JLL boss calls out government on business rates "disaster"

 
Helen Cahill
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Warnings Given As April Business Rate Rise Threatens UK High Streets
Business groups have been lobbying for reform of the UK's property taxes (Source: Getty)

The UK boss of JLL has hit out at the government's revaluation of business rates, calling the arrangements around the tax changes due to start in April a "disaster".

Speaking at global property conference Mipim, Chris Ireland said that despite flaws in the system, he did not expect the government to make any significant changes to it.

Read more: Government hands over £2.5bn in quiet U-turn over business rates

The UK's commercial property taxes have been revaluated for the first time in seven years, and will sky-rocket for many businesses in the capital.

Business groups have protested that the taxes fall disproportionately on companies with a physical presence on the UK high street, and have said that transitional relief arrangements for the hardest-hit do not go far enough.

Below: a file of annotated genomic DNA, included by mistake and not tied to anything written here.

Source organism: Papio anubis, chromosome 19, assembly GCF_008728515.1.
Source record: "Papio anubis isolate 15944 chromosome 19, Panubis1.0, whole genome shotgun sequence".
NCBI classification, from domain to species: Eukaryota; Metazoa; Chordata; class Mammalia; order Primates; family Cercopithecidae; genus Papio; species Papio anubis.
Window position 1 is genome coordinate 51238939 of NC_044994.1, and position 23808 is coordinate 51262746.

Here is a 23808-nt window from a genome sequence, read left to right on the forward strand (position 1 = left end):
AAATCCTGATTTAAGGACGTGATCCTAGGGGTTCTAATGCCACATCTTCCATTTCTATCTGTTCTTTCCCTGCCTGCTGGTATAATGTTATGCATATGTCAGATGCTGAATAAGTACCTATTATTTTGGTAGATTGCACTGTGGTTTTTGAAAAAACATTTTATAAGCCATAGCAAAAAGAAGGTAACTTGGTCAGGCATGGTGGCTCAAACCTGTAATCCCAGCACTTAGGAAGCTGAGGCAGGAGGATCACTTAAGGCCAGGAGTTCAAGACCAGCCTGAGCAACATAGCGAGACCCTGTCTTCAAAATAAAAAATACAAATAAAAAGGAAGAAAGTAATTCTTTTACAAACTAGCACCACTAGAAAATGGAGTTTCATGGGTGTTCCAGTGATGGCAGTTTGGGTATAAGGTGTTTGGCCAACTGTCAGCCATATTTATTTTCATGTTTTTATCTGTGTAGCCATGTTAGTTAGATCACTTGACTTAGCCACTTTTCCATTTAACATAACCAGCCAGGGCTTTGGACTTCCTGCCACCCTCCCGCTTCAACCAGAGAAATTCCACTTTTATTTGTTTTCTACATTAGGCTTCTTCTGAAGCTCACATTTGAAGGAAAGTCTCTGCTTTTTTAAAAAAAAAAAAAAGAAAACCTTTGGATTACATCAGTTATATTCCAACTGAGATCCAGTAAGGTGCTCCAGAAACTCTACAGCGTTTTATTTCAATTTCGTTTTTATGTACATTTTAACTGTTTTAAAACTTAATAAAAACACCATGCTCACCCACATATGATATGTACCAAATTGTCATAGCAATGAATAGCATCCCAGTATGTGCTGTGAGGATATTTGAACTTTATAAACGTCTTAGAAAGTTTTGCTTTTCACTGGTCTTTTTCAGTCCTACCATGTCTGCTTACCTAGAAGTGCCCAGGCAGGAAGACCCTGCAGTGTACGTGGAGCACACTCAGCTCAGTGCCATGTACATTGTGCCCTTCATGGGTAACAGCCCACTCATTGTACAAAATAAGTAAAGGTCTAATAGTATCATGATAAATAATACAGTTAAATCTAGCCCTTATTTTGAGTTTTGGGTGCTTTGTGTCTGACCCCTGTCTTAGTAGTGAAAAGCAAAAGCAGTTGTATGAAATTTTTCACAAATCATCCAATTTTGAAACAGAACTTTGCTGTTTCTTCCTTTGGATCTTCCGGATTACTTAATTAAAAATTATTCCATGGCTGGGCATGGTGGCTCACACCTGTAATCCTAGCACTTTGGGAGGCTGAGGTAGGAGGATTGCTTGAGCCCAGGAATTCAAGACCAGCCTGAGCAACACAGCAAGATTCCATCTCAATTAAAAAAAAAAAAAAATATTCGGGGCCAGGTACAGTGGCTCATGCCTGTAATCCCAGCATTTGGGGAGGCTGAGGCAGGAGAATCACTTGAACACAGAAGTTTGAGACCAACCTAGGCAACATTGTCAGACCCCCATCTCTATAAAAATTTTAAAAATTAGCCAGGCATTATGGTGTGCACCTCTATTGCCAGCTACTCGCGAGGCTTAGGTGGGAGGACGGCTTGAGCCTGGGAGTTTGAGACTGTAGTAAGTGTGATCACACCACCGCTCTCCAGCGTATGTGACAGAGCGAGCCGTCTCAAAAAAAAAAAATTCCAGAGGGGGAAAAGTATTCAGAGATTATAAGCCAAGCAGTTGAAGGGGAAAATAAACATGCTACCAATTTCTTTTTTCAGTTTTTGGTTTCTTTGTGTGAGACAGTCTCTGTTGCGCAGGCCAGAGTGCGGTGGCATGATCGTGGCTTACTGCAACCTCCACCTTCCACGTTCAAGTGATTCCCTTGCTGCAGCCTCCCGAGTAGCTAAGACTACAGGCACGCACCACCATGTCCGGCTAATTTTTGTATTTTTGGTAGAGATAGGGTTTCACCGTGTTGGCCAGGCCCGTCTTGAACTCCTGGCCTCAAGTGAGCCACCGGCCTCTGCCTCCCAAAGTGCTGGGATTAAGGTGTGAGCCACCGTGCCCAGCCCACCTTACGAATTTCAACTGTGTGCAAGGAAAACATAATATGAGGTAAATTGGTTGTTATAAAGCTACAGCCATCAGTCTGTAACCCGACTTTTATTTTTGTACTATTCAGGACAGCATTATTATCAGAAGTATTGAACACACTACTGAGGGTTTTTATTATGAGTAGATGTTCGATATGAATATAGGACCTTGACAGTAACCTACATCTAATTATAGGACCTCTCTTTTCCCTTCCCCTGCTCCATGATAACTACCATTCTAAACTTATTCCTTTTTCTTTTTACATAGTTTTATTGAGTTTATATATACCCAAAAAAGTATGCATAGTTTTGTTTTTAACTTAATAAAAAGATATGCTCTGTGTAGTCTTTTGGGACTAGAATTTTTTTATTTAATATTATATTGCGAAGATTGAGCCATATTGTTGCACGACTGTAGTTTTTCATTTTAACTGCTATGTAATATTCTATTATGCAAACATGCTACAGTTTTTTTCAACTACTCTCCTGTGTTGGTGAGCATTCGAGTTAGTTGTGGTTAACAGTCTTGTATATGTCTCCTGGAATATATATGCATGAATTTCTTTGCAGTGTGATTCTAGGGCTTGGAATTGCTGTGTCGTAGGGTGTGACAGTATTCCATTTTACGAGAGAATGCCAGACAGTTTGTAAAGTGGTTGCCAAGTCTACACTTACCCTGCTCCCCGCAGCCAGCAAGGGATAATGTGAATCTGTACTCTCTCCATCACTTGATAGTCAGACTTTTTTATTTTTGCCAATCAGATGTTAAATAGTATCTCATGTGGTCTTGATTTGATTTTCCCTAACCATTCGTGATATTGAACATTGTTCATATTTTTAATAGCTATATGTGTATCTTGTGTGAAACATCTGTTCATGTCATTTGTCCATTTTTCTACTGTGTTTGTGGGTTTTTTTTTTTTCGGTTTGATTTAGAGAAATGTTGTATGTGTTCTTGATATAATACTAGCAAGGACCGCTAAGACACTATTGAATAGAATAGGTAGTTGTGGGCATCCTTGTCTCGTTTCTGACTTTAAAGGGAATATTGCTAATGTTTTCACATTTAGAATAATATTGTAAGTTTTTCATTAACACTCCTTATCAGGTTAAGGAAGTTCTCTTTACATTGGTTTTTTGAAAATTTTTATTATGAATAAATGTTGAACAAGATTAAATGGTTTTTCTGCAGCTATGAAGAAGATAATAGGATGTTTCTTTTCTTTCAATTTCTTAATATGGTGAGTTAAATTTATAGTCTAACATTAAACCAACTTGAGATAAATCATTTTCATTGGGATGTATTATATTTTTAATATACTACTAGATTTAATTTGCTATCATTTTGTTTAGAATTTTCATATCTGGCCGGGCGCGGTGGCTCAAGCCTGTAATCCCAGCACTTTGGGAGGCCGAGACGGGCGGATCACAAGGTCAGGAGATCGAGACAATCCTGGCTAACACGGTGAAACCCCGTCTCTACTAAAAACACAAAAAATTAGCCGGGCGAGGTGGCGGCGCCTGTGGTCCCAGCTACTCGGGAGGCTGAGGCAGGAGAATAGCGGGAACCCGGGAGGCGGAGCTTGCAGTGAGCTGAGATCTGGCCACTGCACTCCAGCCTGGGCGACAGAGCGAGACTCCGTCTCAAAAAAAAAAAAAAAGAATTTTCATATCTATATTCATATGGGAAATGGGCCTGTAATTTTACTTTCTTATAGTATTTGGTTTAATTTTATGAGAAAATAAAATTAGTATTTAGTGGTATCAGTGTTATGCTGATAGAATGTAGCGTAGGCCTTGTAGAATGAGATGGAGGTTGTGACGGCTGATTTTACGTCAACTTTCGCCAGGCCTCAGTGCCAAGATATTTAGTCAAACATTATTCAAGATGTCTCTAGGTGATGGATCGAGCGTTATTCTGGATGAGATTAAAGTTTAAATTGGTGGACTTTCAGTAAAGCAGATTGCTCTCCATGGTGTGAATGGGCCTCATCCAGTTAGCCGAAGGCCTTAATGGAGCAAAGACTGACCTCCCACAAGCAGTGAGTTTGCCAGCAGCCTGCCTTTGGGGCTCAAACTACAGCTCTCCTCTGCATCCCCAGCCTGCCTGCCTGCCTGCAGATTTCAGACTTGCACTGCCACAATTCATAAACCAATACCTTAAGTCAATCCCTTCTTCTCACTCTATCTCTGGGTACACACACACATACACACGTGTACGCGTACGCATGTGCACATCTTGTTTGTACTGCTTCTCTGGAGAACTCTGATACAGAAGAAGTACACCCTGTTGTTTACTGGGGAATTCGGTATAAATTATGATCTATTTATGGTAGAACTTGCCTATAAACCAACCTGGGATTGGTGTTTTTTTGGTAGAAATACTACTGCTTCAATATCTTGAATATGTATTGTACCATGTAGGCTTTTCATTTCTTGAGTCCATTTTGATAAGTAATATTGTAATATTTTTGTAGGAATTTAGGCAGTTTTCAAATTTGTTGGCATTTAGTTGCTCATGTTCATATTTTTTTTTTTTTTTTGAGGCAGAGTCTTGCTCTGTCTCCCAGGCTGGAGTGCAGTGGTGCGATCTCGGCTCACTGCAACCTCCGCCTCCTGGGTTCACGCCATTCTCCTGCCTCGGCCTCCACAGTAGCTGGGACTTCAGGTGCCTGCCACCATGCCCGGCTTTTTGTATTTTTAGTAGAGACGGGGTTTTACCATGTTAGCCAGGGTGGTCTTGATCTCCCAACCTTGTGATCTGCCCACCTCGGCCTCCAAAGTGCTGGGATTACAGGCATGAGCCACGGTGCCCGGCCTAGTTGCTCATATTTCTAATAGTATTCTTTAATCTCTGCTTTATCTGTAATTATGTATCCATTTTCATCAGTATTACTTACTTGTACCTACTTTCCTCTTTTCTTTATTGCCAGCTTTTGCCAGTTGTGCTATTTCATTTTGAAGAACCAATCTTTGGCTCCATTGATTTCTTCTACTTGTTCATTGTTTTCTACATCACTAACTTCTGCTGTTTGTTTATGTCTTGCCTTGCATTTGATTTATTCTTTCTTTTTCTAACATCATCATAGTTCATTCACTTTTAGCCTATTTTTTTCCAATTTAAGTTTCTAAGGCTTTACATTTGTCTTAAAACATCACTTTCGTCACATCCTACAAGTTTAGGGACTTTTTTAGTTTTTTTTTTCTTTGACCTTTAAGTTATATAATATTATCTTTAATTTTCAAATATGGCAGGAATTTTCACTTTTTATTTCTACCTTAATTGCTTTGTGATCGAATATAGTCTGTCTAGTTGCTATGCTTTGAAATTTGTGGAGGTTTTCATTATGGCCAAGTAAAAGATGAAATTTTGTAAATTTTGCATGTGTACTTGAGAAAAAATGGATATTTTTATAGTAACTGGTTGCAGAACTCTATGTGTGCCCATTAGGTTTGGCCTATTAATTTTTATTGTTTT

"It's not capturing online," Ireland said. "And the transition arrangements have been a disaster."

In his spring Budget, chancellor Philip Hammond set aside £300m for councils to hand out over the next five years to help businesses that are struggling with the tax changes.

Read more: New £300m fund for business rates relief

The department for communities and local government has also rowed back on changes to how businesses appeal valuations, a U-turn that effectively hands £2.5bn back to the business community over the next five years.

The property tax upheaval has not deterred international investors at Mipim, however. Tim Vallance, head of retail and leisure at JLL said that nobody had mentioned the business rates system because it was "unfair, but not uncertain", and that political instability in European markets was more of a deterrent to international investment.

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